In 1979, when I was 10, I lived inside a NASA-centric and bionic world. Humans were finally capable of the ultimate power, speed, and flight—not in fantasy, but in reality, through bionics, jetpack, plane, and rocket. Like every other boy in the world, I wanted to be an astronaut. Or a bionic man. Or a professional Estes model rocket builder. Or maybe just someone who could making a living spraying things with chrome spray paint.
When I was seven, my best friend Dodger and I would break the large eggrocks in my driveway by smashing them into each other. Inside: luxurious crystal caverns. Have you ever seen the insides of a broken eggrock geode?
The ones Dodger and I broke looked kinda like these, but not as colorful and the center was not hollow. It was white, yellow, pink, lightest green—these colors, solid, with pieces jaggedly interlocked, like a Brach’s jelly nougat.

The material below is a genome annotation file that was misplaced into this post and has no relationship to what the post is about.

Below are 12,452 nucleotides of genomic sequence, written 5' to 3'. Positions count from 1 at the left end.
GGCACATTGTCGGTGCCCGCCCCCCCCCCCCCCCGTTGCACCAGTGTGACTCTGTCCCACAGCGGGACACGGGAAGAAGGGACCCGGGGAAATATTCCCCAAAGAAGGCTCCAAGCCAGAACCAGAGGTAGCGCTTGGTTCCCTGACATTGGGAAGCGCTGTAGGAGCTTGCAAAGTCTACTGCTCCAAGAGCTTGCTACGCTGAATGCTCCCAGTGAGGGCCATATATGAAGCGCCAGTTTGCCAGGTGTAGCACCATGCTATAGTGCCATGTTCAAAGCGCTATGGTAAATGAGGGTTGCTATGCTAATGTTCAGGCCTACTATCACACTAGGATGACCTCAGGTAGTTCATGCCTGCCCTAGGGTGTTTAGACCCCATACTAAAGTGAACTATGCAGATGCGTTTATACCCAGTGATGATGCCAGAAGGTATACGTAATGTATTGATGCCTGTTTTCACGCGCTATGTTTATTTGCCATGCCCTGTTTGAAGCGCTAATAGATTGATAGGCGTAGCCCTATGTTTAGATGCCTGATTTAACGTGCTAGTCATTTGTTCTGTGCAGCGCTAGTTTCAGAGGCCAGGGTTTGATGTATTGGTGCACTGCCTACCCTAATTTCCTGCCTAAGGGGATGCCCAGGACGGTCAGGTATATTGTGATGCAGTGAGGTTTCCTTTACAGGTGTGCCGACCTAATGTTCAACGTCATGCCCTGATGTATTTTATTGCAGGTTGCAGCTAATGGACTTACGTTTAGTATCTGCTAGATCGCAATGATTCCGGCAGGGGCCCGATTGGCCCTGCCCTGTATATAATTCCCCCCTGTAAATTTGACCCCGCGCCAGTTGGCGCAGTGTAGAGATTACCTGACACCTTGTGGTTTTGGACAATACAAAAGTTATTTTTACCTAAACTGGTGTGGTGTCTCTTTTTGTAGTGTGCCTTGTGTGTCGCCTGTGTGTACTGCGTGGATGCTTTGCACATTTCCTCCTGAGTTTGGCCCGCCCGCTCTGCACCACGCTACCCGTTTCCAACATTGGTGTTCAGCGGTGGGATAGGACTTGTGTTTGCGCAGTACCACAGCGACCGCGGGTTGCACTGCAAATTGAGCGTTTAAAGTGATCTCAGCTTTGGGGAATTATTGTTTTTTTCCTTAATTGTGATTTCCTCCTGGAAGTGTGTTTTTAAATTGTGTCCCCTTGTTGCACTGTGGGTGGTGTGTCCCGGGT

What made these rocks space-age was the fact that, before we cracked them in half, the rocks were spray painted with chrome. This object, the chrome crystal, summarized and symbolized my highest hopes and everything that was sacred to me. One one hand, it was an ode to 1950s sci-fi, with its chrome and crystal cities.But space travel was a 1960s science reality, and everywhere in popular culture. Kids were even drinking space drinks (Tang) and eating space food (Space Food Sticks). It’s like the Gernsback world distilled by William Gibson in The Gernsback Continuum but with less art deco, more NASA white, less utopian hope, and more space-flavored commoties offered in its stead. To see how the space utopia actually panned out, watch this video:
Mendacious marketing. No astronauts ever ate one of these sticks. Pillsbury had to pull the commercial and all claims of NASA-relatedness.